The Best American Short Stories 2022

The Best American Short Stories 2022 (Mariner 2022), selected and edited by fiction writer Andrew Sean Greer (The Confessions of Max Tivoli, 2003), presents as strong a selection of writing as the series has featured in a number of years. 

In large part, of course, the quality of an issue of BASS depends on the tastes and views of the editor, who selects the 20 stories from the recommendations of hundreds of American and Canadian literary journals and magazines. With a couple of exceptions, in this reviewer’s opinion, Greer has chosen stories that in their form, language and examination of thematic ideas are highly accomplished, even if the collection as a whole bumps its head against certain objective limits. Just a few of these stories are mentioned below.

Notable stories

“The Wind,” by Lauren Groff, manages something rarely seen in literary fiction—thrilling suspense. A woman beaten nearly to death by her sheriff’s deputy husband attempts an escape with her three children. Told by the woman’s granddaughter many years after the fact, “The Wind” inhabits a working class world of bad jobs and nearly heartless managers where police cover for and abet each other’s crimes. It is straightforward realist fiction, and executed flawlessly.

“Detective Dog,” by Gish Jen, is a more complex story of a Chinese family from Hong Kong newly emigrated to New York during the time of the 2019-20 Hong Kong protests. The story takes up the question of protecting oneself and one’s family through quietism and emigration versus participation in political struggle. Though the story does not delve into the complexities of the Hong Kong protests, which were ultimately corralled behind various pro-capitalist parties and organizations, characterization and the depiction of submerged family tensions are noteworthy accomplishments in “Detective Dog.”

The Best American Short Stories 2022

“Post,” by Alice McDermott, is the first story in the BASS series to focus on the COVID pandemic. A young couple in New York, now friends, nurse each other through COVID to emerge on the other side altered in an ambiguously altered world. Although it is not clear whether the title and the ending mean to suggest that the pandemic is over or simply that the two protagonists have recovered, the story’s depiction of the grueling illness and its consideration of love and compassion under extremity make “Post” worth reading.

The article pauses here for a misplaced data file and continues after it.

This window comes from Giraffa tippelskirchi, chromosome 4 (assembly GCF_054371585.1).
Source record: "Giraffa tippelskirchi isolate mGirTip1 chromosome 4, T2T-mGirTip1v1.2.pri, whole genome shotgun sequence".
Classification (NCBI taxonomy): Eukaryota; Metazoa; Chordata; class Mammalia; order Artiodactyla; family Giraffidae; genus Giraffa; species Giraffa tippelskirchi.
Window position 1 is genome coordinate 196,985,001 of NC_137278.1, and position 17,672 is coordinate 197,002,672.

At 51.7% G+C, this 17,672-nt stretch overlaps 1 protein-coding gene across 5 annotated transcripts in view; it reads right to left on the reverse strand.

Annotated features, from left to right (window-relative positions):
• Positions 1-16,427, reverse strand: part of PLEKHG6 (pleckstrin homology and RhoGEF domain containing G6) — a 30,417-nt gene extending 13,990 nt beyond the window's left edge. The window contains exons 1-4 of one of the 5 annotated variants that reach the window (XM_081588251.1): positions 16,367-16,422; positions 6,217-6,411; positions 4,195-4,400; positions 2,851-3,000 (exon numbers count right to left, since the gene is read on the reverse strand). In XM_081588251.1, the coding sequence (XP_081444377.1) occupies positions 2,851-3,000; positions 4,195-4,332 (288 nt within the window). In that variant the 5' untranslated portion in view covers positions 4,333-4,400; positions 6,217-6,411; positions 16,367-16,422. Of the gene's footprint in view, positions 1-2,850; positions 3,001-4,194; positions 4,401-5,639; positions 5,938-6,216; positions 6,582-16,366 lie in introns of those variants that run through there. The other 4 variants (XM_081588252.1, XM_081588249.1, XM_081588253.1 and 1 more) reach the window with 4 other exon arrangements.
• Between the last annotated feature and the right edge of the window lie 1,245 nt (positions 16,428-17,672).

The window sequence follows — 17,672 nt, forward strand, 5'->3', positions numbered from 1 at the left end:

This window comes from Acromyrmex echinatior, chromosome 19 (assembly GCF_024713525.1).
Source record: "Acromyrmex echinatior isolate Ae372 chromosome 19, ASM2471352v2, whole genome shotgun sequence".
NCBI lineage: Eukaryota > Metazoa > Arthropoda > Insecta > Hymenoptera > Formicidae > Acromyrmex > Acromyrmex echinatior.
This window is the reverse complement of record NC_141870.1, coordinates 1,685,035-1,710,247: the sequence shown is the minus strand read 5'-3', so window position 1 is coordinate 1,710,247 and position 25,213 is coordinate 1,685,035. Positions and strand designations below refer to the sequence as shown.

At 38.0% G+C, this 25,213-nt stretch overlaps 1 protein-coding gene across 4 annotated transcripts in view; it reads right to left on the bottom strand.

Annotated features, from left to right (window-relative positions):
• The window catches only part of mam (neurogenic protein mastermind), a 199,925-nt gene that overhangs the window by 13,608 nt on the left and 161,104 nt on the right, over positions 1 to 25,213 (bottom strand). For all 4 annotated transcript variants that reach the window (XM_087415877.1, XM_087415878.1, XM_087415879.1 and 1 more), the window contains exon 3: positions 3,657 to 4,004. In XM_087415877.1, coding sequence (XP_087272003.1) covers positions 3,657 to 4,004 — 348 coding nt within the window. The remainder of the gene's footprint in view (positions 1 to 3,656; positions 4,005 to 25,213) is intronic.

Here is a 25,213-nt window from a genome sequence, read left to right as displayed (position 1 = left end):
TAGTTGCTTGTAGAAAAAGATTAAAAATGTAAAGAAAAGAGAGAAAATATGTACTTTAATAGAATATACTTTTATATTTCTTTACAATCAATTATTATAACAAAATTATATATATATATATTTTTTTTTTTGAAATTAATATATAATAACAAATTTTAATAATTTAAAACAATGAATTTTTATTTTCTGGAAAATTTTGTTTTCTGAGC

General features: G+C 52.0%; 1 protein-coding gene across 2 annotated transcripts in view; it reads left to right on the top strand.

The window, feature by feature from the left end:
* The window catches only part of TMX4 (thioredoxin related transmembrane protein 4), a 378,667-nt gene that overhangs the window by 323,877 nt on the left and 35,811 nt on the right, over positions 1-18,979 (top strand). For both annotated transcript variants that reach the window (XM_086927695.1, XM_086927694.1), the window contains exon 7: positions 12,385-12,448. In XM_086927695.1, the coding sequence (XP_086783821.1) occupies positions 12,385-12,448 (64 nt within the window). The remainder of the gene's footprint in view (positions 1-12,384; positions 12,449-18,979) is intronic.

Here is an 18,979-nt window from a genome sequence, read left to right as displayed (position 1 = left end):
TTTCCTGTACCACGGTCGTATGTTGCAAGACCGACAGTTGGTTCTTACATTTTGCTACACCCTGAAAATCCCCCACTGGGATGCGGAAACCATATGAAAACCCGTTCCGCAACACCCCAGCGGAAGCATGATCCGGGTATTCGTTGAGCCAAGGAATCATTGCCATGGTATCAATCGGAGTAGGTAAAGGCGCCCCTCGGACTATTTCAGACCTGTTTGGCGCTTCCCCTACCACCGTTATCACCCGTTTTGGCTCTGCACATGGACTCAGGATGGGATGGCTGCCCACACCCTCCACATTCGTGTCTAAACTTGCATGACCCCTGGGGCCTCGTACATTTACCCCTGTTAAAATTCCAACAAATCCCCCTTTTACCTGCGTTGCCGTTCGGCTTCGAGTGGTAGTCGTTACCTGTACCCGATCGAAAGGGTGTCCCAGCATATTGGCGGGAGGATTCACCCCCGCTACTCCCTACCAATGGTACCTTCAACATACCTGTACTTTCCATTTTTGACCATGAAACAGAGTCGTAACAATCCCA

“The Meeting,” by Alix Ohlin, is one of four or five stories in the last two BASS installments to feature wildfires. In “The Meeting,” a “brand developer” for a failed digital media company that has been bought out accompanies her boss on a pilgrimage to the purchasing company’s campus in drought-stricken northern California, a sprawling complex whose open spaces are covered in lush green grass. She learns that the “diversified” company is essentially an incoherent amalgam of enterprises such that even its CEO is perplexed as to its “story.” Ohlin’s story is a successful send-up of capitalism’s destructiveness, cruelty and irrationality.

“The Ghost Birds,” by Karen Russell, is a speculative story of a dystopian future in which the planet’s air has become unbreathable without special suits, and all bird species have become extinct due to climate change and wild fires. A scattered group of people claim to have seen “ghost birds” haunting the barren present, and one such person takes his daughter out on a dangerous quest for a sighting. The story’s dalliance with magical realism is ultimately a portrait of delusion in grief, and “Ghost Birds” confronts reality with clear-eyed courage.

Sanjena Sathian (Photo credit–Tony Tulathimutte)

“Mr. Ashok’s Monument,” by Sanjena Sathian, is the best story in the book. Beautifully written in an austere yet humorous voice, Sathian’s story follows the fate of Mr. Ashok Jagtap, English-language tour guide to the E— caves in India. Mr. Ashok, and the narrator, work for the Department of Symbolic Meaning in the Ministry of Culture, National Identity, and Historical Interpretation. The story is a complex meditation on history, memorialization and chauvinism (the GLORIOUS HISTORY is strictly Hindu, Islam representing “the wrong history”). “Mr. Ashok’s Monument” is a direct satire of Hindu nationalism under Prime Minister Narendra Modi, but its themes are globally applicable in a time of proliferating ultra-right governments and of postmodern/postcolonial identity politics and its promotion of historical falsification and “speaking one’s own truth.”